Share this article with Google PlusWe all had a jolly good chuckle the other day, didn’t we? About that study? You know the one, saying how guys don’t like condoms because our penises are too small? Hehe. Daft bloody men and their diddly little winkles. Apparently 83% of todgers are shorter than your typical over-the-counter condom. Well, duh, if 83% of penises were bigger than the typical condom they’d all split. Anyway, something in the subtext of that story really stuck in my craw.
Share this article with Google PlusEtiquette can be a minefield sometimes. Which is precisely why society has handy little conventions to guide us – essentially so we don’t need to think for ourselves. Meeting someone new in a business context? Shake hands! A person you barely know sneezes? Say ‘bless you!’Somebody is behind you at the supermarket checkout? Quick, grab one of those divider thingies! These laws are ancient and constant as the cosmos.
Share this article with Google PlusThe lads holiday is a key rite of passage that marks the transition from grotty young man to grotty slightly-older man. Three or more blokes hop on a cheap flight to a Mediterranean resort in search of sun, sea, sand and possibly STDs. But when the hangovers have faded what, if anything, can we learn from it?
Muck Rack makes it simple to find people, tweets, or articles that mention any name, keyword, company, hashtag etc. We've compiled this guide to help you make the most of your search.
Selecting a term
Start searching tweets, articles from media outlets, articles mentioned in tweets, journalists'
names, titles and bios with some suggested searches:
Companies or Topics (e.g. iPhone, Microsoft)
Phrases (e.g. "cloud computing") — use quotes to keep the terms together
Twitter handles (e.g. @username) — returns those who have mentioned or replied to
Names (e.g. "David Pogue")
Hashtags (e.g. #sxsw, #london2012)
Bio details (e.g. vegan, Olympics, father)
Muck Rack's Advanced Search allows for many boolean operators.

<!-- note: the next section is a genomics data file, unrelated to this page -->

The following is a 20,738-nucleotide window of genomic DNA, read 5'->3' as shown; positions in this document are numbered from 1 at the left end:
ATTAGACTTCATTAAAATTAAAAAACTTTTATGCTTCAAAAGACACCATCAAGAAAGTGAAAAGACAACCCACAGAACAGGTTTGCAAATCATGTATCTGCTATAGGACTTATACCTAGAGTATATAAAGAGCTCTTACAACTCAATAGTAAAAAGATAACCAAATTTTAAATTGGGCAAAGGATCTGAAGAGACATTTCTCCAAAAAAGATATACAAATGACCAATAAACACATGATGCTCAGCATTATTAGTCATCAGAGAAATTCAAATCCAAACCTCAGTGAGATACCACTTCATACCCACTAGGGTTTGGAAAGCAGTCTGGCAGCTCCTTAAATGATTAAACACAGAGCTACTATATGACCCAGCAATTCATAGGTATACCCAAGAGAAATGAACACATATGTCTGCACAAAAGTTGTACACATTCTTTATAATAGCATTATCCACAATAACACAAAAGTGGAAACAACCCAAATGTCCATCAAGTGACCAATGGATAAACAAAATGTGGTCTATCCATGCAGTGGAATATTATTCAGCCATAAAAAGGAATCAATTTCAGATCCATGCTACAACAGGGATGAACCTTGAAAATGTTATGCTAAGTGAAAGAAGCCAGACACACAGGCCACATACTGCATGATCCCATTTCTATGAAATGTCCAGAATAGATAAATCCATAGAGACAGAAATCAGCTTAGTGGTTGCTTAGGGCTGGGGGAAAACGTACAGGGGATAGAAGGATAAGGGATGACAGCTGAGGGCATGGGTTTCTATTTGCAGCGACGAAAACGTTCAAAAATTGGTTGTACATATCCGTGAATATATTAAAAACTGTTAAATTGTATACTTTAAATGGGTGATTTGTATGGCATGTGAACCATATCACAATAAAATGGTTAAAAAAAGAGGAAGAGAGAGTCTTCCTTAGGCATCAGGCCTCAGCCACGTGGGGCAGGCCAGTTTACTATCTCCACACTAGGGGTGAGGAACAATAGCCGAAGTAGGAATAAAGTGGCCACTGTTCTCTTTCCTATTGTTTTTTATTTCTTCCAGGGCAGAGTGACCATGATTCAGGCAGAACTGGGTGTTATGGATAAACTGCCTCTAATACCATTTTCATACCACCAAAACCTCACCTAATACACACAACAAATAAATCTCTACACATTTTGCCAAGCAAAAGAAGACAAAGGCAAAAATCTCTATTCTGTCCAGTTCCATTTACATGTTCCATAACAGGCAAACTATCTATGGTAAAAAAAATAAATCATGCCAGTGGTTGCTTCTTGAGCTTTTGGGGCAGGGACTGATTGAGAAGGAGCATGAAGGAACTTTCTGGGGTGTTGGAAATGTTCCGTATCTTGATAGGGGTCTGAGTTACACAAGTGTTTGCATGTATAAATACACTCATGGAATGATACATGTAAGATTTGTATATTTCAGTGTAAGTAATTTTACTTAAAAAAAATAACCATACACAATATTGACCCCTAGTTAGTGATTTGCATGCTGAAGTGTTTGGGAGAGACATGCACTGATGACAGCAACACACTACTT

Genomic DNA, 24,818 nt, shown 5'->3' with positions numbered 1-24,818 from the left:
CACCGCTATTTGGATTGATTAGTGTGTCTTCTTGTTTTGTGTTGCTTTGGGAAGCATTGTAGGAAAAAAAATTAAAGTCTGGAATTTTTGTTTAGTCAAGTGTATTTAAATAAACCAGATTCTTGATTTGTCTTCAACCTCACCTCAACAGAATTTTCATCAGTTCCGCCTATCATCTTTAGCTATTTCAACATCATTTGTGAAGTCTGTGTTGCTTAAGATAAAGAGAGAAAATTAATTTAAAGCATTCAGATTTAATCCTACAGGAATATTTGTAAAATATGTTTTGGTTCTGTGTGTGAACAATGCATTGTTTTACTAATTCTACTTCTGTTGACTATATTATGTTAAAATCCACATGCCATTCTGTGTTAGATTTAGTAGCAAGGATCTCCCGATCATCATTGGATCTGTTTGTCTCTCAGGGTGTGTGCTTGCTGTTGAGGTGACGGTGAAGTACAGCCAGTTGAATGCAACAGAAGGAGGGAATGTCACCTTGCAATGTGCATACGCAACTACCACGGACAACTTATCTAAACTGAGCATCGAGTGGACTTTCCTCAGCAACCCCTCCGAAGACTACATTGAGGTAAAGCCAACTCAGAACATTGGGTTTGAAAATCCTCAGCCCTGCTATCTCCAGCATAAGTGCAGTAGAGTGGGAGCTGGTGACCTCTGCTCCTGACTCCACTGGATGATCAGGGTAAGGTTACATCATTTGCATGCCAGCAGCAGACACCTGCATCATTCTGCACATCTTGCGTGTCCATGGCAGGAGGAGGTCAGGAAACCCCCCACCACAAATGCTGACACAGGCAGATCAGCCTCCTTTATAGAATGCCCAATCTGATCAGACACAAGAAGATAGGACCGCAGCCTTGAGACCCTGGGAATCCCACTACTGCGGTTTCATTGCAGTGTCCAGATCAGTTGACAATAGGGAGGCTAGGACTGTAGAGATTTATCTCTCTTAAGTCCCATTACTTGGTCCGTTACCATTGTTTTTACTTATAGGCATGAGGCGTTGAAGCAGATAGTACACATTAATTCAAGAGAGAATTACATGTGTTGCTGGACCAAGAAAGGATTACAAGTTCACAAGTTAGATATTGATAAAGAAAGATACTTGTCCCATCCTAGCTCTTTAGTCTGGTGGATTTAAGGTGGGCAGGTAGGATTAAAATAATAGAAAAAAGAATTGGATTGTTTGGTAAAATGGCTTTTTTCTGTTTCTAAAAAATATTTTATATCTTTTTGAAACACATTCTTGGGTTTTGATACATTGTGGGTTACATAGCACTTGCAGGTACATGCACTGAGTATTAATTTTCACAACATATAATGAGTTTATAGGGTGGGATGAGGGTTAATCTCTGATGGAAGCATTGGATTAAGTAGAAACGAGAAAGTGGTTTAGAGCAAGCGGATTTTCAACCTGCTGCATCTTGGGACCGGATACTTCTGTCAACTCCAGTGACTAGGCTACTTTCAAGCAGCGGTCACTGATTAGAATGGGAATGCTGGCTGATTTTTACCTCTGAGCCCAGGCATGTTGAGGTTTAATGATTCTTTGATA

Find results that mention multiple specified terms, use AND or
+. For example, ensure each result contains both Elon Musk and Mark Zuckerberg by
searching Musk AND Zuckerberg or Musk + Zuckerberg.
Use the operators OR or , to broaden your search when you'd like either of
multiple terms to appear in results. (This is the default behavior of our search when no operators
are used). For example, results will contain either cake or cookie by searching cake OR cookie or cake,cookie
Use NOT or - to subtract results from your search. For
example, searching Disney will yield results about the Walt Disney Company as well as Walt Disney
World Resort. To exclude mentions of Disney World, search for Disney -World or Disney
When using one of these operators with a phrase, enclose it in quotation marks. For example, you can
find results about smartphones excluding Apple's iPhone 4S by searching smartphone -"iPhone
Exact case matching or punctuation
If you're searching for a brand name or keyword that relies on specific punctuation marks or capitalization, you can
find results that match your exact query by adding matchcase: before the keyword you're searching for, like matchcase:E*TRADE .
Use parentheses to separate multiple
boolean phrases. For example, to find journalists talking about having fun in Disney World or
Disneyland, search for ("disney world" OR disneyland) AND fun.
An asterisk can be used to search for any variation of a root word truncated by the asterisk. For example, searching for admin* will return results for administrator, administration, administer, administered, etc.
A near operator is an AND operator where you can control the distance between the words. You can vary the distance the near operation uses by adding a forward slash and number (between 0-99) such as strawberries NEAR/10 "whipped cream", which means the strawberries must exist within 10 words of "whipped cream".